The characteristics of the analogy which Barth advances- above-below, earlier-later, more-less- do certainly apply to the relationship between God and human beings in a certain sense. But they do not fit the general relationship of their particular ‘dwellings’- heaven and earth. And in actual fact these general characteristics do not really tally with the relationship between God and human beings either. If we look at salvation history as a whole, and consider the becoming-human of the Son of God, and the participation of human beings in the divine nature, we see that the relationship between God and human beings is much richer than those simple marks of sovereignly and obedience would suggest. The love of God is quite evidently directed towards the earth, and the world in which human beings exist. The object of love cannot have a ‘below’ or a ‘later’, let alone a ‘less’…If we wish to relate heaven and earth to God in a trinitarian sense, not in a monarchical one like this, we should have to say that heaven is the chosen dwelling place of the Father, but that the chosen dwelling of the Son is the earth, on which he became a human being, died and rose again, and where he will come in order to fill it with his glory. But then the chosen place of the Holy Spirit must be seen in the coming direct bond between heaven and earth in the new creation, as whose energy the Holy Spirit already manifests himself now, in the present. That is why we cannot talk about a ‘contrast’ in the relationship between heaven and earth; we can only speak of a complementation. We cannot think of the one as over against or superior to the other; we can only talk about the fellowship and community of God’s created beings.

Okay- that might bring up more questions for you, to which I’d say, you do need to read the whole chapter. But here’s why I find this so so so so so very important: God is intimately, radically, relationally connected to earth and all that is in it. There is, clear as day, a very intentional and deliberate intertwining between heaven and earth throughout the whole of Scripture. When Jesus taught us to pray, he focused on this connection and relationship- Thy will be done, on earth as it is in heaven. Heaven and earth are not the same, but they are absolutely connected. Which is crazy, in the best kind of way. What it means is that God has cast God’s lot in with creation. Our future and the “kingdom of heaven” are headed in the same direction, because God holds them together in love and deep relationship. So much so that we cannot speak of the trinity without seeing it, as Moltmann described above. Heaven is the realm of God, earth is the realm of the Son, and the Spirit holds the two together. Well, and actually, Jesus does too- it’s not on accident that the cross is both vertical and horizontal. It’s not confusion that has the gospel writers calling him “Son of Man” and “Son of God.” There’s a deep relationship happening.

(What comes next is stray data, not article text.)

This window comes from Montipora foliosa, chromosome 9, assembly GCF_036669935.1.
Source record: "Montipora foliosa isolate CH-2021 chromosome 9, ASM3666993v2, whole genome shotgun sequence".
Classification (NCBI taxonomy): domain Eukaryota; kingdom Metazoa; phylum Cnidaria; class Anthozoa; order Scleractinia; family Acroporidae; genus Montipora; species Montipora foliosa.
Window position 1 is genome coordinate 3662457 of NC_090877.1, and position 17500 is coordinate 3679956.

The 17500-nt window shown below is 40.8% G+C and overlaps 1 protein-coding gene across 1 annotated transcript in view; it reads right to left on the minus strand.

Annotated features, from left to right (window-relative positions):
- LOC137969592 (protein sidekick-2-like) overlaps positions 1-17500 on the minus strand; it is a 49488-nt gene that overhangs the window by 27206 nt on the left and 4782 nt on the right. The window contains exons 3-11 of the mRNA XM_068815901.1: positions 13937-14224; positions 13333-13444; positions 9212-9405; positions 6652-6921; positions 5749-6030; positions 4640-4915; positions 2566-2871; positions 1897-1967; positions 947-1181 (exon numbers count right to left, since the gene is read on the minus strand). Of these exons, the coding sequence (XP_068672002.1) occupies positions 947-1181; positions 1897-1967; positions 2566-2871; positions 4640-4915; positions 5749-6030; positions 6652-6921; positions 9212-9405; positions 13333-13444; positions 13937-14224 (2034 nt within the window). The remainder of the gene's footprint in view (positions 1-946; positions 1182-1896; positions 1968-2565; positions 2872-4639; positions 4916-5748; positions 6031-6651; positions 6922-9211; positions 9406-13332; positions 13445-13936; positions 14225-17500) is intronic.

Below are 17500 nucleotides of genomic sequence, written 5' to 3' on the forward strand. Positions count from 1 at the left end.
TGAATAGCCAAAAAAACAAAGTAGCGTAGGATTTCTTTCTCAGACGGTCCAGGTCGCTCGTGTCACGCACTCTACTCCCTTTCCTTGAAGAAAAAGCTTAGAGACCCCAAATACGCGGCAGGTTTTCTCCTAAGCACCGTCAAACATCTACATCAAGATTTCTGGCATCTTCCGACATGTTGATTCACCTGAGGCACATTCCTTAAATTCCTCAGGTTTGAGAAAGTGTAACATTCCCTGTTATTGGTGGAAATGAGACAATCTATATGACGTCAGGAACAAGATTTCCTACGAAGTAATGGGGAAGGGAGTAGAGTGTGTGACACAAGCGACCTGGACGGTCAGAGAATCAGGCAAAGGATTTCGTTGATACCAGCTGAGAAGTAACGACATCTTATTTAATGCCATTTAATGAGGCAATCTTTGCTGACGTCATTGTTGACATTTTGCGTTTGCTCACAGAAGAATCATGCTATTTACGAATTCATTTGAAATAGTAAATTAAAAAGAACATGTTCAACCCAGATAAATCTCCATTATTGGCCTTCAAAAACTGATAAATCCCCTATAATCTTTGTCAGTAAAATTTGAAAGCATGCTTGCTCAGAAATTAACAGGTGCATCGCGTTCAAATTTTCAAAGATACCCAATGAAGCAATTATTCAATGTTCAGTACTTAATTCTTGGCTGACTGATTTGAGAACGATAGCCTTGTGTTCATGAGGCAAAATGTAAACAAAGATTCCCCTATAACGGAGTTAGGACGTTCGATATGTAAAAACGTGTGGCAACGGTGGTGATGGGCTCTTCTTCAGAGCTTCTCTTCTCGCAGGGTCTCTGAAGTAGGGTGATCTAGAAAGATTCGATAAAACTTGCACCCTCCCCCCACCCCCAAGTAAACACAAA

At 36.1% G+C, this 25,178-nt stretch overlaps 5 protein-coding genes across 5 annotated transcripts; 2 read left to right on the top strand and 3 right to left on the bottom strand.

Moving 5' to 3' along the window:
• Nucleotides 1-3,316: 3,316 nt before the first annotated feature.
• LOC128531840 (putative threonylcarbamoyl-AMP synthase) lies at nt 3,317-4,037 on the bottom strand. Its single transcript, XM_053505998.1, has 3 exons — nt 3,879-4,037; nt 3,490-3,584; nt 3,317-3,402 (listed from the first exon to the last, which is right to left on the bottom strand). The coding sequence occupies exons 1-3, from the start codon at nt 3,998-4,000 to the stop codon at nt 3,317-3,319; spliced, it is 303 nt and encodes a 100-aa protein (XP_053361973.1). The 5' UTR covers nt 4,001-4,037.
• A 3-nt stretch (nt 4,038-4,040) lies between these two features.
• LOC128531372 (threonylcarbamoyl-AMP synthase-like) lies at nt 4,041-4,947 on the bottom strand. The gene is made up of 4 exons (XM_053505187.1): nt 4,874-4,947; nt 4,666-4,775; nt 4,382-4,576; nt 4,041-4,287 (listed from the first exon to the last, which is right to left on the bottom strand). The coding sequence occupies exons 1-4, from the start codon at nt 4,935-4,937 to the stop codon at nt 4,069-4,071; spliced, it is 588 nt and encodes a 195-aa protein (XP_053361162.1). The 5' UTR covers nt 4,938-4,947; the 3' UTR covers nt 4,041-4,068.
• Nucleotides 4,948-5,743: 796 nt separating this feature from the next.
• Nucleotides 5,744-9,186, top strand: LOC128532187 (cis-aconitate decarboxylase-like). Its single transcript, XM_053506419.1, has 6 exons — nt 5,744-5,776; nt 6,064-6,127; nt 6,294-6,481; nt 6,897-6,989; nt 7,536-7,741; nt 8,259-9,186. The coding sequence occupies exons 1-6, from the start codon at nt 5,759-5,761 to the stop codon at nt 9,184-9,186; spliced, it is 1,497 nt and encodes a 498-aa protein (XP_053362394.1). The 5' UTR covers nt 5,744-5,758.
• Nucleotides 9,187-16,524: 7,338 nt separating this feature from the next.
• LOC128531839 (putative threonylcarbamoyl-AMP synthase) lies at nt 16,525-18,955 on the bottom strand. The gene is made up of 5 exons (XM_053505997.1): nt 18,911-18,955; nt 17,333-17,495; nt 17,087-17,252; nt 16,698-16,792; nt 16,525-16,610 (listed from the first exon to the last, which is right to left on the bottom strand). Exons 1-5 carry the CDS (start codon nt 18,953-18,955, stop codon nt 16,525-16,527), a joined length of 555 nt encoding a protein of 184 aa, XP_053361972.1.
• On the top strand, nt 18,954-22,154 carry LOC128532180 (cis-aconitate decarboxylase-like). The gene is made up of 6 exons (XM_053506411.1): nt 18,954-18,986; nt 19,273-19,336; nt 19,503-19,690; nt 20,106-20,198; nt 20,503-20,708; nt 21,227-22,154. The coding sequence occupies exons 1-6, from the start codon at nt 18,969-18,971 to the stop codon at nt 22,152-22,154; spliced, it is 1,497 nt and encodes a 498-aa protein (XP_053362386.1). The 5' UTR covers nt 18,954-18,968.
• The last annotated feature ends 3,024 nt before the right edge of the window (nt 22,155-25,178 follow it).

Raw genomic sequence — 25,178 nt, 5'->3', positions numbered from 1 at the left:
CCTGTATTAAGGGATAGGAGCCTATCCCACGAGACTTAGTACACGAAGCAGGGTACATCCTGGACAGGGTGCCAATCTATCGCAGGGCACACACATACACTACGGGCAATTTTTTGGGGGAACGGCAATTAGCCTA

You may find this obvious, which, GREAT. My fear is that much of American Christianity has this way of talking about heaven that is…not what is described above. It’s way far away, it’s categorically different, it’s maybe a little static, like God never changes or time doesn’t happen or all these other things that may or may not be true. (Well, the static thing is definitely not true; otherwise there would be no need for a new heaven, would there?) But the danger of seeing heaven hierarchically (well, I could go on and on but here’s my point for just today) is that earth becomes a “less than”, and the minute we do that, this whole gospel project starts to fall apart. We start thinking up all kinds of other “less thans” and believe me, history has had quite enough of that already. We start to think our lives don’t matter, our choices aren’t that big of a deal, caring for creation is no big issue, how we relate to one another is mildly inconsequential.

But if we see the earth as intimately and deliberately interwoven with God’s coming future, if there is no new heaven without a new earth, if there is no one without the other, then what we see is a tiny glimpse of how powerful this relationship is between God and what God has made. It is LOVE, big time, in ways that make crazy little sense. Why would God get so tangled up with this mess? I can’t answer that, but it is crystal clear from Genesis to Revelation that God has done exactly that. God is not outside, guys. There is no outside. This all matters- a lot. We are moving together toward a shared future, and we’ve all got to take that very seriously…which could seem overwhelming, if we forget to remember that the love of God is holding this whole thing together, so it’s more than possible.